Thursday, October 10, 2013

For my youngest on his Bar Mitzvah

(These are the words I spoke to and for Z at his Bar Mitzvah)

“The world is so full of a number of things, I'm sure we should all be as happy as kings!” Robert Louis Stevenson

Z, while I know you have gotten tired of that particular poem for lots of reasons, I had to start with it because I started my speech to Mallory with something that annoyed her, too.

Robert Louis Stevenson is Z’s favorite poet. While “The Swing” is Z’s favorite poem, the one I read here is, to me, the epitome of just who Z is: a child who thinks everyone should just be happy, and if they aren't then he will find some way, somehow to remedy that situation. Z will take any difficult situation and find a positive no matter how bleak it might seem to anyone else. 

Z arrived into our world on October 9th, 2000 on the solemn holiday of Yom Kippur. He was quiet and solemn as if right from the beginning he felt a deep affinity for Judaism, which has grown into a love and appreciation that many don’t feel until well into adulthood—if ever. I remember at our very first High Holidays at our synagogue, we had been talking with Cantor L, and she put her arm around Z and said to me, “this one is special, isn't he—he is an old soul in this little body.” When he started preparing with Rabbi for his Bar Mitzvah, he was overwhelmed with such deep awe because he understood how important becoming a Jewish adult is AND was overwhelmed with joy at becoming an *official* member of the congregation. While he is a typical kid about not wanting to go to services many, MANY times, once there Zachary always finds deep meaning, whether through a prayer or feeling accomplished from helping in the kitchen. As many of you know Z loves helping out around the temple, and one of the greatest pieces of news he got recently was being told by the family service leader that he wants Z helping him at next year’s High Holiday family services.

On to Legos. Need I say more?? 

Z was building “contraptions” when he was barely a toddler! Not quite 2 years old, he wound, twisted, and threaded a bunch of yarn and string around and through his crib, the rocking chair, and his closet door. When the rocking chair moved, the closet door opened! That was only the beginning…I can’t  count how many times all of us stumbled or tripped over one of his webs. He quickly incorporated household objects—like the time he used yarn, the treadmill, the coffee table, a paperclip and his Elmo slipper to make a roller coaster road for his little Ernie stuffed animal!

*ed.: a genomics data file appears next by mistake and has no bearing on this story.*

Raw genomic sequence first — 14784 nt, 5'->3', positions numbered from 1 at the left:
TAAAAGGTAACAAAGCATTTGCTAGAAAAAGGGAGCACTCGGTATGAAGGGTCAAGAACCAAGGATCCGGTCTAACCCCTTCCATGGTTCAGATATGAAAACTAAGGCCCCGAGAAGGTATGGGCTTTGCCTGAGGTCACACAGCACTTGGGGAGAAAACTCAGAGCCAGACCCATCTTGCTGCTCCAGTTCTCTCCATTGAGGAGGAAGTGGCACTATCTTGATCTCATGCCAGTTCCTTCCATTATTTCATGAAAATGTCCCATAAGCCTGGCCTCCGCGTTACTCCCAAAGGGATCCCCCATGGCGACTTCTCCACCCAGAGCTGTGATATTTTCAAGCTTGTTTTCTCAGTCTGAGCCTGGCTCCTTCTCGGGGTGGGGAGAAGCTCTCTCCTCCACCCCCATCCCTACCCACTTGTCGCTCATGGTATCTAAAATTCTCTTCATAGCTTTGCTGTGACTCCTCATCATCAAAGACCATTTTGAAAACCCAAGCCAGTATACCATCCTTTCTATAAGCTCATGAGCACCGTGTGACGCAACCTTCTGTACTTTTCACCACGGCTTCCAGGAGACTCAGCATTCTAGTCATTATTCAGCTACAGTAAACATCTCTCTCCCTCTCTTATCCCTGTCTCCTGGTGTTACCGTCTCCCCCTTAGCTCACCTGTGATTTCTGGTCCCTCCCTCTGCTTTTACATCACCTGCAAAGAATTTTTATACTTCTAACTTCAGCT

Speaking of stuffed animals, have you met Goggy? Need I say more?

As the baby of 4 he certainly gets lots of attention—but of course, he also sometimes flew under the radar and learned just how to use that to his advantage. Schoolwork can be frustrating for Zachary; information doesn't always process as he intends it to, or as others need it to be processed. The most amazing thing is, though, that for those patient enough to stop and wait—the thoughts he expresses are usually mind bogglingly correct and stop us in our tracks trying to figure out how the heck he figured it out! Many times his words melt our hearts and many others’ hearts. He has a way of being charming but with such sincerity you can’t help but love him. I am his rock, yet he is a rock for so many. Joy and laughter and love emanate as physical senses from his soul. 

Thank you to our synagogue family. You have truly become part of our family; all of us feel a sense of home when we walk through the doors of this wonderful synagogue. This was the perfect congregation of which to be a part when life through us some curves, and it is absolutely the best place to be to celebrate this wonderful milestone. 

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